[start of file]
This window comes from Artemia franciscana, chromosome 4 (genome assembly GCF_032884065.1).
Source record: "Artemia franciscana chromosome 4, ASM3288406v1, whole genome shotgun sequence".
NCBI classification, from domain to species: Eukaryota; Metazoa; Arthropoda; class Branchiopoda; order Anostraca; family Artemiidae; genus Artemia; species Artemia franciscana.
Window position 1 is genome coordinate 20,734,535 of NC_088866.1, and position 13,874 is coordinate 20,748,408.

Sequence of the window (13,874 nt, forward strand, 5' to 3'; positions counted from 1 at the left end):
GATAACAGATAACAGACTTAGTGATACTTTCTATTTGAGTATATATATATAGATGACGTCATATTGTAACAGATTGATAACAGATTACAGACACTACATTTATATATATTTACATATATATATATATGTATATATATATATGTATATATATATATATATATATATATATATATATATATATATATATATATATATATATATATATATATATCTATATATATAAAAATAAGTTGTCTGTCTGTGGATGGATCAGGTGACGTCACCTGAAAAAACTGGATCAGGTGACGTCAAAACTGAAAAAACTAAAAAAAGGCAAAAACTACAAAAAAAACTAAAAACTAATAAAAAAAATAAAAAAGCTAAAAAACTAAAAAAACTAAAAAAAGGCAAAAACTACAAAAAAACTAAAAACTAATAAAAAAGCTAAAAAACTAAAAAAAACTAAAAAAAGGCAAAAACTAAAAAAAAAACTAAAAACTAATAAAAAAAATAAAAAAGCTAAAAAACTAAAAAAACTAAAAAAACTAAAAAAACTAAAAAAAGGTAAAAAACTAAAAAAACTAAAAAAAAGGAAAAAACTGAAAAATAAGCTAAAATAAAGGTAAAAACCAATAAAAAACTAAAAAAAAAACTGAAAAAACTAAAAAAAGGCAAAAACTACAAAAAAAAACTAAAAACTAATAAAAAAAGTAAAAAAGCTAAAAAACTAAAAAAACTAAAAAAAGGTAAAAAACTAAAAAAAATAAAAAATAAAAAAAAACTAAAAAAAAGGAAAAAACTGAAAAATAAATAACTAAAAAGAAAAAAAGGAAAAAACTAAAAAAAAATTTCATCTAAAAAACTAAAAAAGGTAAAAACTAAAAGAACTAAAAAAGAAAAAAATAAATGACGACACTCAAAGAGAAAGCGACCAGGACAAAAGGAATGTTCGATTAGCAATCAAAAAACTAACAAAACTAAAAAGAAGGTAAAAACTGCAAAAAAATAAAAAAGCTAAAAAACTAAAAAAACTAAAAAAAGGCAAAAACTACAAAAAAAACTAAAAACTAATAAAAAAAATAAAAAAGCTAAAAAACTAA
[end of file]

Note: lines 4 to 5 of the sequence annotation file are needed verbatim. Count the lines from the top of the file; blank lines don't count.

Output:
Window position 1 is genome coordinate 20,734,535 of NC_088866.1, and position 13,874 is coordinate 20,748,408.

Sequence of the window (13,874 nt, forward strand, 5' to 3'; positions counted from 1 at the left end):